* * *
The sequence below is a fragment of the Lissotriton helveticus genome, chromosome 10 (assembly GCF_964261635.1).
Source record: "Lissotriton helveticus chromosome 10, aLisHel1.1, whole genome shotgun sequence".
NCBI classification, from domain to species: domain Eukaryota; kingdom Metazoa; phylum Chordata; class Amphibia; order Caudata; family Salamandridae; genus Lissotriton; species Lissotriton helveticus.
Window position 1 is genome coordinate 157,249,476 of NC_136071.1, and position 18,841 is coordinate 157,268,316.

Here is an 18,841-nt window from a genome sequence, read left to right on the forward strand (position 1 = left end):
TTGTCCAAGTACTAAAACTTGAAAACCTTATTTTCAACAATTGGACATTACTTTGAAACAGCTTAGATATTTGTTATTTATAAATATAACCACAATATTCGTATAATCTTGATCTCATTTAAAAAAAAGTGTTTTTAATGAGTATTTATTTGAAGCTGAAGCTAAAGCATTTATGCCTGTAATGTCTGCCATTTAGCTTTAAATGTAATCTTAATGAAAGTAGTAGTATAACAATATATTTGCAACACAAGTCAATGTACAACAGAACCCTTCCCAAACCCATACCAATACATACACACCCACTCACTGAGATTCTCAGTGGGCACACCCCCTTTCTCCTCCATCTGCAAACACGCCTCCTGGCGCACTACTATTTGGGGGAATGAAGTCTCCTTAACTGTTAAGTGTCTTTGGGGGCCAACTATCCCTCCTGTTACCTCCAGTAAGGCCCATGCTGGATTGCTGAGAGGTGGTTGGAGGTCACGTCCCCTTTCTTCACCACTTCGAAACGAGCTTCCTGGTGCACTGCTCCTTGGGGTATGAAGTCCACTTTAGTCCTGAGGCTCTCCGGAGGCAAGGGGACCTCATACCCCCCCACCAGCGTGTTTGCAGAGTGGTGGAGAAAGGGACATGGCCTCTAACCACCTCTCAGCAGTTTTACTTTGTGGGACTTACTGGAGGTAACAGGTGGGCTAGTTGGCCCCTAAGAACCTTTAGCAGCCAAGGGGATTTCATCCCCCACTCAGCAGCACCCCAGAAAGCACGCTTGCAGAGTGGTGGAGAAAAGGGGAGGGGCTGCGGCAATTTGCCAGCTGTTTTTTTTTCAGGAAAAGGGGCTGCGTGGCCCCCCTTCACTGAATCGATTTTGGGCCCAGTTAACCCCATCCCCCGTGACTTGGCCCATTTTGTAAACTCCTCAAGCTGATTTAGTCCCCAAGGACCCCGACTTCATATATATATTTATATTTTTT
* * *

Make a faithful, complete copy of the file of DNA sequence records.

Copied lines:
The sequence below is a fragment of the Lissotriton helveticus genome, chromosome 10 (assembly GCF_964261635.1).
Source record: "Lissotriton helveticus chromosome 10, aLisHel1.1, whole genome shotgun sequence".
NCBI classification, from domain to species: domain Eukaryota; kingdom Metazoa; phylum Chordata; class Amphibia; order Caudata; family Salamandridae; genus Lissotriton; species Lissotriton helveticus.
Window position 1 is genome coordinate 157,249,476 of NC_136071.1, and position 18,841 is coordinate 157,268,316.

Here is an 18,841-nt window from a genome sequence, read left to right on the forward strand (position 1 = left end):
TTGTCCAAGTACTAAAACTTGAAAACCTTATTTTCAACAATTGGACATTACTTTGAAACAGCTTAGATATTTGTTATTTATAAATATAACCACAATATTCGTATAATCTTGATCTCATTTAAAAAAAAGTGTTTTTAATGAGTATTTATTTGAAGCTGAAGCTAAAGCATTTATGCCTGTAATGTCTGCCATTTAGCTTTAAATGTAATCTTAATGAAAGTAGTAGTATAACAATATATTTGCAACACAAGTCAATGTACAACAGAACCCTTCCCAAACCCATACCAATACATACACACCCACTCACTGAGATTCTCAGTGGGCACACCCCCTTTCTCCTCCATCTGCAAACACGCCTCCTGGCGCACTACTATTTGGGGGAATGAAGTCTCCTTAACTGTTAAGTGTCTTTGGGGGCCAACTATCCCTCCTGTTACCTCCAGTAAGGCCCATGCTGGATTGCTGAGAGGTGGTTGGAGGTCACGTCCCCTTTCTTCACCACTTCGAAACGAGCTTCCTGGTGCACTGCTCCTTGGGGTATGAAGTCCACTTTAGTCCTGAGGCTCTCCGGAGGCAAGGGGACCTCATACCCCCCCACCAGCGTGTTTGCAGAGTGGTGGAGAAAGGGACATGGCCTCTAACCACCTCTCAGCAGTTTTACTTTGTGGGACTTACTGGAGGTAACAGGTGGGCTAGTTGGCCCCTAAGAACCTTTAGCAGCCAAGGGGATTTCATCCCCCACTCAGCAGCACCCCAGAAAGCACGCTTGCAGAGTGGTGGAGAAAAGGGGAGGGGCTGCGGCAATTTGCCAGCTGTTTTTTTTTCAGGAAAAGGGGCTGCGTGGCCCCCCTTCACTGAATCGATTTTGGGCCCAGTTAACCCCATCCCCCGTGACTTGGCCCATTTTGTAAACTCCTCAAGCTGATTTAGTCCCCAAGGACCCCGACTTCATATATATATTTATATTTTTT